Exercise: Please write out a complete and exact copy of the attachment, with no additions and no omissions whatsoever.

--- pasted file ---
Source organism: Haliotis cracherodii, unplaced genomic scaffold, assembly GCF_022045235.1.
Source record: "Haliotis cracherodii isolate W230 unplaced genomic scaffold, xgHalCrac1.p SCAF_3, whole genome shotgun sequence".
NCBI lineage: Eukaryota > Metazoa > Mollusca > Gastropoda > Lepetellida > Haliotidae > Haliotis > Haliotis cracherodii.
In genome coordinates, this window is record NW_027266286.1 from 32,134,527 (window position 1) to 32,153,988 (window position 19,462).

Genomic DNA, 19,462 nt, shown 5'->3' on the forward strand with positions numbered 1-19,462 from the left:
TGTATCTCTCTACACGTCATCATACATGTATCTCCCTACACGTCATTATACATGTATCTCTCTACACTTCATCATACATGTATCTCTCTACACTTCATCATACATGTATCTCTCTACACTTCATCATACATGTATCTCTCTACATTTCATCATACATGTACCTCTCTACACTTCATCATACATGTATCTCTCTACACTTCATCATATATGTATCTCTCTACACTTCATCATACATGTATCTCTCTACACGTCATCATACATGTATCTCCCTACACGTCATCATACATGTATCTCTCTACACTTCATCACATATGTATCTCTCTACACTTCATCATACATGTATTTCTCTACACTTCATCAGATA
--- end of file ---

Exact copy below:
Source organism: Haliotis cracherodii, unplaced genomic scaffold, assembly GCF_022045235.1.
Source record: "Haliotis cracherodii isolate W230 unplaced genomic scaffold, xgHalCrac1.p SCAF_3, whole genome shotgun sequence".
NCBI lineage: Eukaryota > Metazoa > Mollusca > Gastropoda > Lepetellida > Haliotidae > Haliotis > Haliotis cracherodii.
In genome coordinates, this window is record NW_027266286.1 from 32,134,527 (window position 1) to 32,153,988 (window position 19,462).

Genomic DNA, 19,462 nt, shown 5'->3' on the forward strand with positions numbered 1-19,462 from the left:
TGTATCTCTCTACACGTCATCATACATGTATCTCCCTACACGTCATTATACATGTATCTCTCTACACTTCATCATACATGTATCTCTCTACACTTCATCATACATGTATCTCTCTACACTTCATCATACATGTATCTCTCTACATTTCATCATACATGTACCTCTCTACACTTCATCATACATGTATCTCTCTACACTTCATCATATATGTATCTCTCTACACTTCATCATACATGTATCTCTCTACACGTCATCATACATGTATCTCCCTACACGTCATCATACATGTATCTCTCTACACTTCATCACATATGTATCTCTCTACACTTCATCATACATGTATTTCTCTACACTTCATCAGATA